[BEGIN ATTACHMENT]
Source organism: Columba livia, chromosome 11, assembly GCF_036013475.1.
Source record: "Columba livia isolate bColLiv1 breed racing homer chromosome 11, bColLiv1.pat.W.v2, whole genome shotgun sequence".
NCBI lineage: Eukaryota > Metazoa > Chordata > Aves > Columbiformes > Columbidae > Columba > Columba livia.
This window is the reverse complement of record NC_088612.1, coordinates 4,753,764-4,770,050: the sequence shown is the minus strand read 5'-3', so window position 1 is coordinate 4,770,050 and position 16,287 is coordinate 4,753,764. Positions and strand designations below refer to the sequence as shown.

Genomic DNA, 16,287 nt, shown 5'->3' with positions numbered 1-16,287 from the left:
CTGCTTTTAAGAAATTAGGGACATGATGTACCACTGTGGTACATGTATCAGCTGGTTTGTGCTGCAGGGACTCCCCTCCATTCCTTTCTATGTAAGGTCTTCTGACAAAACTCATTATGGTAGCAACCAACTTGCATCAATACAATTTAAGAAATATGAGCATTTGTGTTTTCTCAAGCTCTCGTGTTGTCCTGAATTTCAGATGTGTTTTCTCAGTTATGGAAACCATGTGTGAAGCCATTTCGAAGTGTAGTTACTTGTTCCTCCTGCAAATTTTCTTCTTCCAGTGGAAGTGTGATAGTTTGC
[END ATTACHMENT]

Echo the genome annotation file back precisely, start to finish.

Source organism: Columba livia, chromosome 11, assembly GCF_036013475.1.
Source record: "Columba livia isolate bColLiv1 breed racing homer chromosome 11, bColLiv1.pat.W.v2, whole genome shotgun sequence".
NCBI lineage: Eukaryota > Metazoa > Chordata > Aves > Columbiformes > Columbidae > Columba > Columba livia.
This window is the reverse complement of record NC_088612.1, coordinates 4,753,764-4,770,050: the sequence shown is the minus strand read 5'-3', so window position 1 is coordinate 4,770,050 and position 16,287 is coordinate 4,753,764. Positions and strand designations below refer to the sequence as shown.

Genomic DNA, 16,287 nt, shown 5'->3' with positions numbered 1-16,287 from the left:
CTGCTTTTAAGAAATTAGGGACATGATGTACCACTGTGGTACATGTATCAGCTGGTTTGTGCTGCAGGGACTCCCCTCCATTCCTTTCTATGTAAGGTCTTCTGACAAAACTCATTATGGTAGCAACCAACTTGCATCAATACAATTTAAGAAATATGAGCATTTGTGTTTTCTCAAGCTCTCGTGTTGTCCTGAATTTCAGATGTGTTTTCTCAGTTATGGAAACCATGTGTGAAGCCATTTCGAAGTGTAGTTACTTGTTCCTCCTGCAAATTTTCTTCTTCCAGTGGAAGTGTGATAGTTTGC